It’s a simple and quick approach that doesn’t require the purchase of a bow stringer.

The first task is to reassemble your bow. Begin by inserting the lower string loop into the slot of your bow’s lower limb.

Then, position the bow out towards you and pass through your bow and string. This is how the technique got its name.

Put one leg over the bow, and the other leg across the bow. Place the bow over one of your legs’ fronts and the rear of the other leg’s thigh.

Move the bow’s upper limb closer to the string next. Move the limb end and string closer and attach them using your weight as leverage.

That’s the most difficult step for most novice archers since you must create an adequate force to connect your bow and string.

The next step is to examine the bow to confirm that both ends are securely attached.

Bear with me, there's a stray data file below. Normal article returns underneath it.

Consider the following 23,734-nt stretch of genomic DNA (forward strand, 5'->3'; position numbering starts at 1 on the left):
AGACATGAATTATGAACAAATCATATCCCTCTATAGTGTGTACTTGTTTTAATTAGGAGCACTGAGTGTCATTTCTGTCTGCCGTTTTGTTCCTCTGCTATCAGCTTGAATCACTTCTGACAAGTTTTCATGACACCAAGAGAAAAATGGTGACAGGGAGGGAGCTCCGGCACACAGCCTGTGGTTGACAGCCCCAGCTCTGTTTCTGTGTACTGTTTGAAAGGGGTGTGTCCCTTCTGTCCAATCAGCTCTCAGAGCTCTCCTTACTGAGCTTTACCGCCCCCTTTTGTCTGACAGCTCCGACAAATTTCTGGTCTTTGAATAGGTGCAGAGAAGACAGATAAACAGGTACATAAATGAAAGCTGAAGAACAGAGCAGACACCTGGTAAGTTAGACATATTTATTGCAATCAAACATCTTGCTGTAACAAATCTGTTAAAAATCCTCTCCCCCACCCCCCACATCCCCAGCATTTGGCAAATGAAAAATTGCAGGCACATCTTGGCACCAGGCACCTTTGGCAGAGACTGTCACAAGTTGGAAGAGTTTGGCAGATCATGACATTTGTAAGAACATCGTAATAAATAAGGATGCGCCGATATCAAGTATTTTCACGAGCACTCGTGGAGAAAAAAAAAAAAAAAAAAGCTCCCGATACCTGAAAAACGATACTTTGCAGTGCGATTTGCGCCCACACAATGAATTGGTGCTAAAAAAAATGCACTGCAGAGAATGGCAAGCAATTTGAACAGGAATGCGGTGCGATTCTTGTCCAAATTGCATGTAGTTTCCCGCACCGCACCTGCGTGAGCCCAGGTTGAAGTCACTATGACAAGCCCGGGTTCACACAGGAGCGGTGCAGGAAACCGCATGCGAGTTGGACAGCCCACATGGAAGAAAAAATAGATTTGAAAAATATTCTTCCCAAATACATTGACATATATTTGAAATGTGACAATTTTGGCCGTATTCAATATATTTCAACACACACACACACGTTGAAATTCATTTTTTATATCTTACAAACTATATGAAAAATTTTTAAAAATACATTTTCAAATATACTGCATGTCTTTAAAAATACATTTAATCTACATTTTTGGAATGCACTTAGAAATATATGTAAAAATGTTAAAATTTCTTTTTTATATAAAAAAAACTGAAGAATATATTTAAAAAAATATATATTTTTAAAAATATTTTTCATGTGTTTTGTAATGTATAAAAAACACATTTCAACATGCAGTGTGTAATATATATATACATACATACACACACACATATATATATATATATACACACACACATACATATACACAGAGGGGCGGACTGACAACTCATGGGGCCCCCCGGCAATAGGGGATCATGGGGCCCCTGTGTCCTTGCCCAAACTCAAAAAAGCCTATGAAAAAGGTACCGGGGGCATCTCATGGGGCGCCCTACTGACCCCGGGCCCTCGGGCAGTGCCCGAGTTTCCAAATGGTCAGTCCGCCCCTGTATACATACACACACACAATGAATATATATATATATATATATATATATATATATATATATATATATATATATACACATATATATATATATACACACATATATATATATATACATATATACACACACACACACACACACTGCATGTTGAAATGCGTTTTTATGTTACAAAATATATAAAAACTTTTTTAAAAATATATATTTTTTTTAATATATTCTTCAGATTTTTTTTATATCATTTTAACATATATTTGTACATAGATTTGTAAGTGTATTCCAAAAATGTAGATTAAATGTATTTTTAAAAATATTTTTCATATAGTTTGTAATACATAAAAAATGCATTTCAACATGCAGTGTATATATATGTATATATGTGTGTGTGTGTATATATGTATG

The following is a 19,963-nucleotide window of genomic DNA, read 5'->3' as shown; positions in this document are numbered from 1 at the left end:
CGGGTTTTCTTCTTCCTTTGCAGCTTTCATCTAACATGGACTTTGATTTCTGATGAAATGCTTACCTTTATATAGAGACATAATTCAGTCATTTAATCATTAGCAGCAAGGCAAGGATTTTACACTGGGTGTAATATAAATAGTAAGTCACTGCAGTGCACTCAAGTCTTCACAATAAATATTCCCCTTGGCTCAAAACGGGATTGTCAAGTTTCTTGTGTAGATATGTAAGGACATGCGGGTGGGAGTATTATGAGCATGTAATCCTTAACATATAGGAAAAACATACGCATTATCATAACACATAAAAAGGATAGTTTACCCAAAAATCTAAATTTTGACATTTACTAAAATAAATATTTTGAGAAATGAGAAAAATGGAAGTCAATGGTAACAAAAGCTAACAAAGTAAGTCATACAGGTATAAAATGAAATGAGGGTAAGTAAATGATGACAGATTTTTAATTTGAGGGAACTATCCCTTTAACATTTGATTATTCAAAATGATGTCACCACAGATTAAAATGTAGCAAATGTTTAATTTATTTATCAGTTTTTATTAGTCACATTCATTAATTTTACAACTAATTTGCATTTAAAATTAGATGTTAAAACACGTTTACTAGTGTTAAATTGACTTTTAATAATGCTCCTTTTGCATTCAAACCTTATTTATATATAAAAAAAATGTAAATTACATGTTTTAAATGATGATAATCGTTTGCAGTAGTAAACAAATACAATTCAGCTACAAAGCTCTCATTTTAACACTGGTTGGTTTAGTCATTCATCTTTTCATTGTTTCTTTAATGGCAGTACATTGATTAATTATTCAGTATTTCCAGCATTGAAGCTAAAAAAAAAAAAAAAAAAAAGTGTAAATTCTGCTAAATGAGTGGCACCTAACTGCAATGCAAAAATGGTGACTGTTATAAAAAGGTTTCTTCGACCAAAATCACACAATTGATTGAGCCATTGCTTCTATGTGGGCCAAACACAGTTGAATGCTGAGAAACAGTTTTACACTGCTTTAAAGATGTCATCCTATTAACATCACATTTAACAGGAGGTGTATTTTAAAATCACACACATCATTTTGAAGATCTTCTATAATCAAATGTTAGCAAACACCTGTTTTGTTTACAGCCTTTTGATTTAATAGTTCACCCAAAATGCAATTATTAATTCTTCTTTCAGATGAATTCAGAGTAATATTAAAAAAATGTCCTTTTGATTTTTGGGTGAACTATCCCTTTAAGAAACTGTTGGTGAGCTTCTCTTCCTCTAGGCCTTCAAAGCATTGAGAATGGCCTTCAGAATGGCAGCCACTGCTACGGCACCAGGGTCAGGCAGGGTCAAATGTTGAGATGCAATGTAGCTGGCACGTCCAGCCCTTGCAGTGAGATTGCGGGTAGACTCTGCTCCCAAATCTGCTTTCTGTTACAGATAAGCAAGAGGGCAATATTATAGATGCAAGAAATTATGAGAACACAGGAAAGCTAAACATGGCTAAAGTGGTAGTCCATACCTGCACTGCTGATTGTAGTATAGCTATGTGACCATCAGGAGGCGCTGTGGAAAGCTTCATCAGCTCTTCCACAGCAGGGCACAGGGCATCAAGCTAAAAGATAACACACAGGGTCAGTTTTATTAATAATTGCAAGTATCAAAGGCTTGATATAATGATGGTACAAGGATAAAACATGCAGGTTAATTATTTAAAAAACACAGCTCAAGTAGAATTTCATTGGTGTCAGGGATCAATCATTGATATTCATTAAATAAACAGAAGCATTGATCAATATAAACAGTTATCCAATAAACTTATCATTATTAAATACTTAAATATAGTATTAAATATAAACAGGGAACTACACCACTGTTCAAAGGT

2. Push-Pull Technique of Stringing Your Recurve Bow

Although it employs the same fundamental idea as the step-through technique, this is typically seen as an easier method to implement.

First, you must assemble your bow by mounting it and getting ready your string.

Begin stringing by inserting the lower loop of your string and ensuring that it is securely attached to the string slot.

Put the bow’s lower point on the ankle of your dominant leg. Take mindful not to walk on the bow or lay your body on it. You don’t want to ruin your bow’s tip.

Now, use your dominant arm to take your bow grip.

Put the loop around your thumb and fingers on the exterior of the limb with your other hand’s palm facing out. You may now begin stringing your bow.